Benefits of Royalty Trusts
High Yield: Returns higher yields compared to stocks and bonds.
No Double Taxation: Avoids double-taxation of corporate dividends leading to high return rates.
Powerful Investment Tool: They are useful for people who wish to invest directly in oil or natural gas, but who don’t have the resources or risk-tolerance to do it on their own.
Diversity: Trusts often own numerous wells, they represent a convenient way for the average investor to diversify investments across a number of properties.
Unlimited Liability: Investors have unlimited liability for the actions of the trust. However you should contact a trust directly regarding liability before investing.
Disadvantages of Royalty Trusts
Exploration Risk: Separate operating companies need to be contracted to produce, market and sell the resources. At times this might not work out as desired, leading to exploration risk.
Forecasted Revenues: The prospectus for these Royalty Trusts always talk about forecasted revenues and earnings. Investors should understand how the forecasted revenues were deduced.
Element Of Guesswork: Oil companies also realize that proven reserves have an element of guesswork, and that there might be less oil in the ground, or it may be more difficult to recover than expected. With this element of guesswork, investors cannot expect a fixed yield from the investment.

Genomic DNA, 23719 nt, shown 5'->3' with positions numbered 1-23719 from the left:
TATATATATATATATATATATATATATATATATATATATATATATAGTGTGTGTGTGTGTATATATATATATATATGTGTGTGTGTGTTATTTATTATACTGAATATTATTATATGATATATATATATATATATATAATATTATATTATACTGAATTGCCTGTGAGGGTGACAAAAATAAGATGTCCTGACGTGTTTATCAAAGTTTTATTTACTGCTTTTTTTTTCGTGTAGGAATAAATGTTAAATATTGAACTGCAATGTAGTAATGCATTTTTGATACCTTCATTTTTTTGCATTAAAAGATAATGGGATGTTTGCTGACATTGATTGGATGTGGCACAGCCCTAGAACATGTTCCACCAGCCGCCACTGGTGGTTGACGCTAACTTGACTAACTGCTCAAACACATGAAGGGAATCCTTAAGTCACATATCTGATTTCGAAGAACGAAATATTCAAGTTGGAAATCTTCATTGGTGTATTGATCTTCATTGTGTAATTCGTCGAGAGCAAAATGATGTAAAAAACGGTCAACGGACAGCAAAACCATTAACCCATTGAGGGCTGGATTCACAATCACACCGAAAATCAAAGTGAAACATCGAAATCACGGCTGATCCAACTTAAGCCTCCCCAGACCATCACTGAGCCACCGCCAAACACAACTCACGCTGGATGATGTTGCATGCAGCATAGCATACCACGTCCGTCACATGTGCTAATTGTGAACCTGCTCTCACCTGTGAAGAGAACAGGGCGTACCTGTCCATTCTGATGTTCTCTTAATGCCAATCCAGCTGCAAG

Limit On Foreign Ownership: Canadian royalty trust community have expressed concern that increasing participation by U.S. investors may cause the Canadian government to either restrict foreign ownership or otherwise change the tax rules. To avoid bringing that problem to the forefront, most trusts are attempting to limit foreign ownership to 49%.
List of Royalty Trusts
Some U.S. Oil, Natural Gas and Coal Royalty Trusts include:
- Santa Fe Energy Trust (SFF) yielding 14.30%
- BP Prudhoe Bay Royalty Trust (BPT) yielding 12.40%
- Dominion Resources Black Warrior Trust (DOM) yielding 11.10%
- LL&E Royalty Trust (LRT) yielding 10.20%
- Permian Basin Royalty Trust (PBT) yielding 8.30%
Most Canadian royalty trusts are listed only on the Toronto stock exchange. However, the following trusts are traded on either the New York or American Stock Exchanges.
- Pengrowth Energy Trust (PGH) yielding 15.30%
- Provident Energy Trust (PVX) yielding 13.10%
- PrimeWest Energy Trust (PWI) yielding 11.30%
- Enerplus Resources Fund (ERF) yielding 10.10%
Conclusion: Royalty trusts provide an excellent alternative to stocks and bonds with attractive yield. It also provides a medium for individual investors to invest in oil and gas who cannot do it on their own. As with all investments, one must take the time and do a complete analysis. Weigh the pros and cons before parking your money it in.